Leafs’ Tyson Barrie reflects on being ‘petrified’ in first NHL game

Toronto Maple Leafs defenceman Tyson Barrie. (Nathan Denette/CP)

Tyson Barrie may have 554 NHL games under his belt, but he’ll never forget his first.

Particularly his terror as he took the ice for the Colorado Avalanche against the Chicago Blackhawks on Feb. 7, 2012.

But it’s not a sentiment the free-wheeling Toronto Maple Leafs defenceman shares with rookies before they make their debut.

“I tell guys when they play their first game now, like ‘Oh, yeah get a shift or two — get a hit. You’ll get more comfortable.’ And I was not like that at all,” Barrie said in an appearance on Monday’s episode of In Conversation with Ron MacLean.

“I played my whole game, I couldn’t even like hold my stick I was shaking so bad. I kinda lie to younger guys when they come up and say like, ‘Hey, get your first shift (in) and then it’ll all be good.’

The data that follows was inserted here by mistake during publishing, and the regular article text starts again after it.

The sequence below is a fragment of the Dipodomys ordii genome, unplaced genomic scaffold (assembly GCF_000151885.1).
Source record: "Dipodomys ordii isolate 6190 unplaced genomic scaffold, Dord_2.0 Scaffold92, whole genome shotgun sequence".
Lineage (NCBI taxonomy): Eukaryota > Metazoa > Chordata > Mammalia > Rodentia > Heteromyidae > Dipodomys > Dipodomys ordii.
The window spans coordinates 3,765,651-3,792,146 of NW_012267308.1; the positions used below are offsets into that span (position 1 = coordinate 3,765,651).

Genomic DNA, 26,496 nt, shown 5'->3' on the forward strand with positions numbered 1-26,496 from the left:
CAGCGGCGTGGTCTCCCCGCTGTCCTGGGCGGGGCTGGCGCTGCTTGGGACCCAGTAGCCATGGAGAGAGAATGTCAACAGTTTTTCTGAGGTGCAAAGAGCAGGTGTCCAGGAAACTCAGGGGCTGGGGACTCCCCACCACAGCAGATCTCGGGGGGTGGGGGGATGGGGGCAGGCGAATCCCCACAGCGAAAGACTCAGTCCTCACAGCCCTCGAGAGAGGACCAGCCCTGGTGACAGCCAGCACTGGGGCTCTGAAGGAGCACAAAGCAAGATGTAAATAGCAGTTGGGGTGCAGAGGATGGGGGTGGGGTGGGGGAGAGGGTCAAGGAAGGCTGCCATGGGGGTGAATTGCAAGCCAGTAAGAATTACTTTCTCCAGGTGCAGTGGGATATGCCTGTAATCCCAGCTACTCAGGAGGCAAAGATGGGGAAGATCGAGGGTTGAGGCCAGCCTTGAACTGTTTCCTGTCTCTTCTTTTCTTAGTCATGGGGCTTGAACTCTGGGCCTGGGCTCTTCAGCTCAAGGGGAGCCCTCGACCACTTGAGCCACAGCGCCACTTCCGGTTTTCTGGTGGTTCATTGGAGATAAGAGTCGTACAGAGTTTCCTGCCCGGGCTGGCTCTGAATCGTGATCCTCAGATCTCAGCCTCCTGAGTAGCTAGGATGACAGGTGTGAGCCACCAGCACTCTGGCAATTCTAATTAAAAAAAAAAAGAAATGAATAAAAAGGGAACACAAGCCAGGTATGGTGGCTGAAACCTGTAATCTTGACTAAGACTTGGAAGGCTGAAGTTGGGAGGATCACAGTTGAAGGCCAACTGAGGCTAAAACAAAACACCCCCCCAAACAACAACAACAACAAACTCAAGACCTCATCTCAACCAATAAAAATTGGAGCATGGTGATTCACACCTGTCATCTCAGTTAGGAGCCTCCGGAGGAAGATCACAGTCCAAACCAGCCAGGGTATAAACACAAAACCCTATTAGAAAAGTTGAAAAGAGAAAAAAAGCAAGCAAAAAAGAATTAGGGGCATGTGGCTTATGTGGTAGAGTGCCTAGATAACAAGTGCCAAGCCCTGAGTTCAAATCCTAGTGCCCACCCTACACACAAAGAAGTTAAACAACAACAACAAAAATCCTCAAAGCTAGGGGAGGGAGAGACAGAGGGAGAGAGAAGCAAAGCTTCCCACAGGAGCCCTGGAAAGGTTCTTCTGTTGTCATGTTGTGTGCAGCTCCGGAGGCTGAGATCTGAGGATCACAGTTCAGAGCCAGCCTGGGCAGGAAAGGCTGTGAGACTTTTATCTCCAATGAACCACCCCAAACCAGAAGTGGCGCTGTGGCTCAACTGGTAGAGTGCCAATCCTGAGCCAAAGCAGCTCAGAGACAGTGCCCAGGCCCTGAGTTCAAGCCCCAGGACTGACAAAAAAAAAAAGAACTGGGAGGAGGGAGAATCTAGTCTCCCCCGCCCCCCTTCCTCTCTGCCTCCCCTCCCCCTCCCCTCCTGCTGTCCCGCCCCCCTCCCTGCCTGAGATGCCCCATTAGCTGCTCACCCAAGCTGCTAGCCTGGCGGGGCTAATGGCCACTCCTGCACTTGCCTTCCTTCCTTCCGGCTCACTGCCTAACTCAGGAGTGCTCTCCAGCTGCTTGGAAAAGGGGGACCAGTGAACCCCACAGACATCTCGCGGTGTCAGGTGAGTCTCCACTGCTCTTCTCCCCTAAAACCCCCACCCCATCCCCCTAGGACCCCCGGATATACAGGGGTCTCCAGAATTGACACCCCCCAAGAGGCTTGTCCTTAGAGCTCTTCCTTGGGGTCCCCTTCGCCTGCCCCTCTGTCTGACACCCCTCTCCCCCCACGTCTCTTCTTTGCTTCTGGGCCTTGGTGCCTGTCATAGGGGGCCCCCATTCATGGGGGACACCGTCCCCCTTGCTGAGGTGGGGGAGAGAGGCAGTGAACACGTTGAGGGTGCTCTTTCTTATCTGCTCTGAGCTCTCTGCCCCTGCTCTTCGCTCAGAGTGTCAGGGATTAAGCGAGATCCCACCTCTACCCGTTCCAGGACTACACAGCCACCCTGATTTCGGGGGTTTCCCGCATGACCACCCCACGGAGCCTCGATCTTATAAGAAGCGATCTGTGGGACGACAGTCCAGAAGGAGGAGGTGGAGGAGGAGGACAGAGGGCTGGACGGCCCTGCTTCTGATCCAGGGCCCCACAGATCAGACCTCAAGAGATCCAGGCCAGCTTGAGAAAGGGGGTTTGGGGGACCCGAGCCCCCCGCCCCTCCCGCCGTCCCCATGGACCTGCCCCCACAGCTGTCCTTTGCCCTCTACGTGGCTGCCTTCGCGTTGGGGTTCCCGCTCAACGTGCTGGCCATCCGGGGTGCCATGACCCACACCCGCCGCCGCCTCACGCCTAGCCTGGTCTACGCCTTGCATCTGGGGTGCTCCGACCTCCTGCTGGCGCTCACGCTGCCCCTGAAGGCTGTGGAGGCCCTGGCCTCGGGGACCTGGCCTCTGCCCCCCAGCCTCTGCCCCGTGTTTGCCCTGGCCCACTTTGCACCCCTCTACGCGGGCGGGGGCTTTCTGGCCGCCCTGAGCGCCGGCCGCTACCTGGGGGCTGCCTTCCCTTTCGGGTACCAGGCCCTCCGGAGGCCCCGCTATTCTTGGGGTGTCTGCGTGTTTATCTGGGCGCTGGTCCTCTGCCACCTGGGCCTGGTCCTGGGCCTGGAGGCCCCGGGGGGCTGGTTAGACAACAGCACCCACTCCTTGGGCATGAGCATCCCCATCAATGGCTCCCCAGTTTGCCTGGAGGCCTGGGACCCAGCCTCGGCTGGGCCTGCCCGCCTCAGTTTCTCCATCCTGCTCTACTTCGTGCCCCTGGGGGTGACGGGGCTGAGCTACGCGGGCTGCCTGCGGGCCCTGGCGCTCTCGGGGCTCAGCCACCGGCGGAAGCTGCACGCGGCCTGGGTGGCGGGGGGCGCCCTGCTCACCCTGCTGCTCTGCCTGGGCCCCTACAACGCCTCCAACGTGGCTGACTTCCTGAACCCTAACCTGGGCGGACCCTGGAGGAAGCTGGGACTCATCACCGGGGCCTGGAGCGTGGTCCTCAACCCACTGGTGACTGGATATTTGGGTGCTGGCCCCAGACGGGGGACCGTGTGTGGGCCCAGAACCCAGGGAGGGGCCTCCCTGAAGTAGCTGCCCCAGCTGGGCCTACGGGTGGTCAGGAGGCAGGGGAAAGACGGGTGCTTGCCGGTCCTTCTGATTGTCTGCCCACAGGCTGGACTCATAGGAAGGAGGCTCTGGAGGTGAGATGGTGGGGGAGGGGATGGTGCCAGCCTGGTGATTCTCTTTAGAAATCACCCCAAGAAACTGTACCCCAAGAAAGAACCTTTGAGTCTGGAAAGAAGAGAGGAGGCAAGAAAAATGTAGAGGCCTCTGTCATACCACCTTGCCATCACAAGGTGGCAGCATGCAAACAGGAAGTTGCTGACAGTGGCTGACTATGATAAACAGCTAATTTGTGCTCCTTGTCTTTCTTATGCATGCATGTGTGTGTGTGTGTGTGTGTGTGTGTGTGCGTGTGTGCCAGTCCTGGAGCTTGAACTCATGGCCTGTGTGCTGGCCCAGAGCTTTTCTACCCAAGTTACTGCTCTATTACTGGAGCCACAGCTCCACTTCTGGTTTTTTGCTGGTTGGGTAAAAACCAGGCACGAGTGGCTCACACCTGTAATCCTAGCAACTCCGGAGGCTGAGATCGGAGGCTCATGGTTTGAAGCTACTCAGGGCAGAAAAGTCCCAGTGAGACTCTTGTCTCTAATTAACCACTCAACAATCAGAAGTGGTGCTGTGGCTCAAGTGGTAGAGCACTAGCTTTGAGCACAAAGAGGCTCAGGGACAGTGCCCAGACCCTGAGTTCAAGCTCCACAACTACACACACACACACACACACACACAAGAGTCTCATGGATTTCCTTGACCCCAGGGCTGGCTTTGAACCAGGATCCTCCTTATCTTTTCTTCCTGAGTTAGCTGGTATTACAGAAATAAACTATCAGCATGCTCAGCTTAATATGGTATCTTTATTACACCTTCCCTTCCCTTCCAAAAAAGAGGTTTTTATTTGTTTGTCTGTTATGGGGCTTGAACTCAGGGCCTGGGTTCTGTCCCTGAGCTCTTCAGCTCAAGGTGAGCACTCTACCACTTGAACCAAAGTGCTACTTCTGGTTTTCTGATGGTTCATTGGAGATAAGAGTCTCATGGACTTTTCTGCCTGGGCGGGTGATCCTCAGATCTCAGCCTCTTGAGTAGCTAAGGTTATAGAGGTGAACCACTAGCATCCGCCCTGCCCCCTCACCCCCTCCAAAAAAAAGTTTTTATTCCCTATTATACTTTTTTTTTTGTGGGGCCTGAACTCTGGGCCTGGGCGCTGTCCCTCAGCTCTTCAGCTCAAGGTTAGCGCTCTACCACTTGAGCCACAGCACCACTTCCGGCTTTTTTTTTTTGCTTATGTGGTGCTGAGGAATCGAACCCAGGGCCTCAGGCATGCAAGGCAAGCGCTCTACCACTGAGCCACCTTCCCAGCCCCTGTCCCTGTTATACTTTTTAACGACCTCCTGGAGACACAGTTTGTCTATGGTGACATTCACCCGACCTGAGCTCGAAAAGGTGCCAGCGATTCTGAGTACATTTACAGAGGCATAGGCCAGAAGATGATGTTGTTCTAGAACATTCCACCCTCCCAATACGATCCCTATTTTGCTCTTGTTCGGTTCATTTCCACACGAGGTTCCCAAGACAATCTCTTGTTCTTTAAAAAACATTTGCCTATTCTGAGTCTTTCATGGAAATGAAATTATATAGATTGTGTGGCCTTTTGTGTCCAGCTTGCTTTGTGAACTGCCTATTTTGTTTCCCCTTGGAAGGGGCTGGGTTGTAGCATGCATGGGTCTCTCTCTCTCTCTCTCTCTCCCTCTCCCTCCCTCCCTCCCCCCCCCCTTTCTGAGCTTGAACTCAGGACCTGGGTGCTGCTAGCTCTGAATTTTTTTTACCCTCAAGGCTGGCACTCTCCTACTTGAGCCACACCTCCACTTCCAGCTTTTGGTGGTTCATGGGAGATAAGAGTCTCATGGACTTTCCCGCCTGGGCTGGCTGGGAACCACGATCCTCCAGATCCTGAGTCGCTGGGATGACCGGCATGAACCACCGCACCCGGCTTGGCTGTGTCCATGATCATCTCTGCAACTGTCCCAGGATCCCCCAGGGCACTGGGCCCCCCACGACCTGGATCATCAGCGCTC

“I remember my first game, I was petrified the whole time.”

Barrie has gone on to rack up 346 points and has been one of the NHL’s top offensive producers from the blue line during his time in the league, but the son of former NHLer Len Barrie wasn’t always confident in his ability to follow in his father’s footsteps.

Barrie told MacLean that he didn’t use to enjoy the less glamorous side of the game. As an eight-year-old in Florida, where his dad was playing with the Panthers, he would cry on the way to practice.

“I used to go to practice and I hated it. I was a little on the chunky side, too, so I didn’t like the hard work, I think. I liked the stickhandling and the shooting,” Barrie said.

But upon returning to Canada after his father’s NHL career wrapped up, Barrie started to enjoy the game as all of his friends were “gung-ho” on it.

His dad built him a “hockey box” in the backyard of their family home in Victoria and couldn’t get him out of there.

“We had a rule, like I wasn’t allowed to shoot pucks past 9 p.m. or something because the neighbours were losin’ it,” Barrie recalled.

While Barrie excelled enough to be selected by the WHL’s Kelowna Rockets, the five-foot-11, 197-pound rearguard still believed his NHL aspirations to be a “pipe dream.”

It wasn’t until he was called up from Colorado’s AHL affiliate for his debut that it truly hit him — those dreams had come true.

“That was a pretty surreal moment,” Barrie said.

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